The U.S. has the enviable position of being able to turn the immigration faucet on or off at any time. For a variety of reasons, the U.S. remains the most attractive nation in terms of lifestyle, universities, culture, and opportunities for wealth. A drop in population is fixable.
Not all nations enjoy such luxury, and the legendary status of the U.S. is well-known among the less fortunate. An unavoidable consequence of massive global communication and wide-casting university admissions is envy and perhaps dread for the uninvited. A recent Gallop Poll of the 15-to-30 year old demographic reveals what may be a distressing feature of the Middle East population. A stunning 59 percent of young men and 84 percent of young women would prefer to live elsewhere.
If the U.S. retains its attractiveness, continued growth can be assured. Unless other nations catch up, regions such as Western Europe, where immigration is limited, will continue losing population and economic stature. Japan, which faces the prospect of losing a quarter of its population over the next 25 years, makes little allowance for immigrants.
University of Chicago’s Nobel Prize winning economist Gary Becker is calling it a “modern demographic revolution.”
Global population growth rates are continuing to decline with negative growth rates showing up in most developed nations being offset by positive growth rates in undeveloped nations.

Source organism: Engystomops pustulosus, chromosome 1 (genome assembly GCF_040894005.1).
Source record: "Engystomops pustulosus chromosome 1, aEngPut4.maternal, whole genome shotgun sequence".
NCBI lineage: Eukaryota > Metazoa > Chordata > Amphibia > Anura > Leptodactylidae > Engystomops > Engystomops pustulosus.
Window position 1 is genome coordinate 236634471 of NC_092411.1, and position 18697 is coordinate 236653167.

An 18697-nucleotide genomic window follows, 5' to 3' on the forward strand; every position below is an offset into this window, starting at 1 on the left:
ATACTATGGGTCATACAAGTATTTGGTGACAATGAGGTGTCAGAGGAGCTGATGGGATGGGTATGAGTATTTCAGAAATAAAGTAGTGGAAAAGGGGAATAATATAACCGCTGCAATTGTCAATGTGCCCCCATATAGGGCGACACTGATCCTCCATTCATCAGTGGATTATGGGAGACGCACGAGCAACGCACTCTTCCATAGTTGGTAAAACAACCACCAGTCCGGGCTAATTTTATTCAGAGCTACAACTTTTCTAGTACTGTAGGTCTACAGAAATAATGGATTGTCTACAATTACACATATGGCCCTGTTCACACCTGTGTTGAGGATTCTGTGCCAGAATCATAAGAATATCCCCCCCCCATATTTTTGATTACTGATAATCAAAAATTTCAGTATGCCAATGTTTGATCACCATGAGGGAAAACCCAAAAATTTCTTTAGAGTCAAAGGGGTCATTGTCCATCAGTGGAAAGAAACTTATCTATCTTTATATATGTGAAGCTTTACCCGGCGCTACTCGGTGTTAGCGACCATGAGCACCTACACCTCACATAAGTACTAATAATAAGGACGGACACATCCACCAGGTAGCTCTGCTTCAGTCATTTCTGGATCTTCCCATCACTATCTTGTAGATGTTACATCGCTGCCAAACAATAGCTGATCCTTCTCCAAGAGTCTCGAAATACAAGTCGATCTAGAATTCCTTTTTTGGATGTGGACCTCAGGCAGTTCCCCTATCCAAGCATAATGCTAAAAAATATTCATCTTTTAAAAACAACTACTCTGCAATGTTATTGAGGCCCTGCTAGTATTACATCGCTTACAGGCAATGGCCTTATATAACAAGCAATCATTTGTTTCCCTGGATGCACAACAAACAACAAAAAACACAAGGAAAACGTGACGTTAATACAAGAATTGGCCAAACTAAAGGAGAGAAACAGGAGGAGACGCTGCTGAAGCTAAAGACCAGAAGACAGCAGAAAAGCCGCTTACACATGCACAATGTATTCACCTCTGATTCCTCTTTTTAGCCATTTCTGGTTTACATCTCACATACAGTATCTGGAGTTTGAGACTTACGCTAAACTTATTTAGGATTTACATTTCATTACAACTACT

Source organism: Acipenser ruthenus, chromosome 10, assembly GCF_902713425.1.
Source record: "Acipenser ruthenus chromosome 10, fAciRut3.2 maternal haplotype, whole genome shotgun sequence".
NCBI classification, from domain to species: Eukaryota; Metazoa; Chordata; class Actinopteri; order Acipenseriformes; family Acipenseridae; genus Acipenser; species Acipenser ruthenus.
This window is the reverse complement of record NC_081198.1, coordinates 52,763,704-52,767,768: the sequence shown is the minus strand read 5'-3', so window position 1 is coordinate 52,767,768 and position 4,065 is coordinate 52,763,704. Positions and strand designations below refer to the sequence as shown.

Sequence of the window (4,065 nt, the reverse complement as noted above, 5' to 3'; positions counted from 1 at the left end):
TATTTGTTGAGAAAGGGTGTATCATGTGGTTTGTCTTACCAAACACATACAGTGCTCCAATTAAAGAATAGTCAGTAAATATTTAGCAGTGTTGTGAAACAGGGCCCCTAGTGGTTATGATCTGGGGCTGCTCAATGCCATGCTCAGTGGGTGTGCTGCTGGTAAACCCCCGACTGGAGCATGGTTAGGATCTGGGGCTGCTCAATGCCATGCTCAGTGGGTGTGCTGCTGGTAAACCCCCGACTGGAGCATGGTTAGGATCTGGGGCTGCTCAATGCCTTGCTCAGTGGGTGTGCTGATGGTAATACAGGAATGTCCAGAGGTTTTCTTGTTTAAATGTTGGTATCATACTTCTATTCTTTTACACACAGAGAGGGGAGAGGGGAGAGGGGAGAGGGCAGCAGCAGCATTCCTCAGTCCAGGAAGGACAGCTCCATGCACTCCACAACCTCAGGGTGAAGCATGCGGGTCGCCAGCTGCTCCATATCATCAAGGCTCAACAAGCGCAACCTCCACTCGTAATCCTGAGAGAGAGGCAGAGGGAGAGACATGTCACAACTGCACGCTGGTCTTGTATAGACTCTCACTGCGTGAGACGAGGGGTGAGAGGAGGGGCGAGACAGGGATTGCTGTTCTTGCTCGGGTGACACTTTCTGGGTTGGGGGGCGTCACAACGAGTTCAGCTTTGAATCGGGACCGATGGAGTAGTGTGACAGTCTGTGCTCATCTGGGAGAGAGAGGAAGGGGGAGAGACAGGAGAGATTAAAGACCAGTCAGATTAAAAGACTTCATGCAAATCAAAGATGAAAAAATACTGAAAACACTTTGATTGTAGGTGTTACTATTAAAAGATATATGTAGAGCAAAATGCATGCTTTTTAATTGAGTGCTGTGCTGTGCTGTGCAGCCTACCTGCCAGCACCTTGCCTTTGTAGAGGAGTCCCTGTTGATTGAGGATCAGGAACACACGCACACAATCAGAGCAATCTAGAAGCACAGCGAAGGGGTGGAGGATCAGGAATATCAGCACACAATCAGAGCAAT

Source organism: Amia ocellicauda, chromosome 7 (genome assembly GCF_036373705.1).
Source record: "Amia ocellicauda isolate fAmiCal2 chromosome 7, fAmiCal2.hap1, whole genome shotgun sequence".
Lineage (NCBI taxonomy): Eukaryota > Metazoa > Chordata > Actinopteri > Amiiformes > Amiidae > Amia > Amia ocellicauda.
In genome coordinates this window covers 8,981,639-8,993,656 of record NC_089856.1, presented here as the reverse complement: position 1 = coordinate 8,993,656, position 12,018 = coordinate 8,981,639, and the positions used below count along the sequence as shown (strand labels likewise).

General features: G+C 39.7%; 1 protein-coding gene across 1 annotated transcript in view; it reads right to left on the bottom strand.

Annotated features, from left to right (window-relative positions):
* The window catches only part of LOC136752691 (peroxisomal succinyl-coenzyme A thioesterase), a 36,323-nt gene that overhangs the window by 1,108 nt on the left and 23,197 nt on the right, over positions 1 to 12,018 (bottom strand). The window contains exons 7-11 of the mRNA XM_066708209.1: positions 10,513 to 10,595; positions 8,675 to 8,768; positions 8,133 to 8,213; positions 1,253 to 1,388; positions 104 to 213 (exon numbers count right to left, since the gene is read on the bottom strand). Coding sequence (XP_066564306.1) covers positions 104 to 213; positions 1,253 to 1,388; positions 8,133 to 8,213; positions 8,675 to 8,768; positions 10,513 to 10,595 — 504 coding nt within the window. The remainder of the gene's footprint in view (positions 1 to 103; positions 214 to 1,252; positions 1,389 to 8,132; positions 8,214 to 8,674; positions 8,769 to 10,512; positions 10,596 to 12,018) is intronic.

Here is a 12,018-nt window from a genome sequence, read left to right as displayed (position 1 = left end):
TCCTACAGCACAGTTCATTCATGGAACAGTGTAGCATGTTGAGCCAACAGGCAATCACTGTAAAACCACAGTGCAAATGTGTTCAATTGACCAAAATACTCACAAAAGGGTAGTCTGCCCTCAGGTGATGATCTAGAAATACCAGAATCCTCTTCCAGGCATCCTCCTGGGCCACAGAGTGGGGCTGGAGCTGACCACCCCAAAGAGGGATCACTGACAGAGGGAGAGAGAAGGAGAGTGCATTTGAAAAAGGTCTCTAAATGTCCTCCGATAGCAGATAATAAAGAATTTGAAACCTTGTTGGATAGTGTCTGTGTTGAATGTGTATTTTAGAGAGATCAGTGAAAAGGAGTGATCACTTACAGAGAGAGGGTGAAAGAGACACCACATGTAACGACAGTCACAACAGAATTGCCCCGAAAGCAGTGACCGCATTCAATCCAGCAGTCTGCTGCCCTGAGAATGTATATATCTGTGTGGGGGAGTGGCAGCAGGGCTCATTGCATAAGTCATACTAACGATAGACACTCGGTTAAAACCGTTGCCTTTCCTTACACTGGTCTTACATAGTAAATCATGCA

The over-population crisis was oversold. An under-populated future looms ominously ahead for the Western World.
A long-term view might wither in the face of a strong anti-illegal immigration movement that has gained traction here in the U.S. But, economic realities eventually will assert themselves.
As under-developed nations move into Stage 4 equilibrium, the world may see runaway contraction. The exact timing is uncertain. Proliferation of communication technology on the African continent will bring about improved health, education, earnings and another surprising trend. Competition for human resources will heat up and out migration could become problematic.
As health systems improve, we will see greatly expanding age demographics, with rapidly growing numbers of the 70-plus age range. Many will continue to work, but most will opt for less onerous jobs, leaving the physically demanding and highly stressful positions to the young.
With birth rates declining and seniors shifting to less-arduous work, many nations will begin experiencing worrisome talent shortages.
Coupled with the other challenges associated with an aging, shrinking society, the elderly are less inclined to innovate, learn technical skills, or take risks as their younger counterparts. If these tendencies hold, a grayed society will be less equipped to meet the challenges ahead in the coming age of empty playgrounds.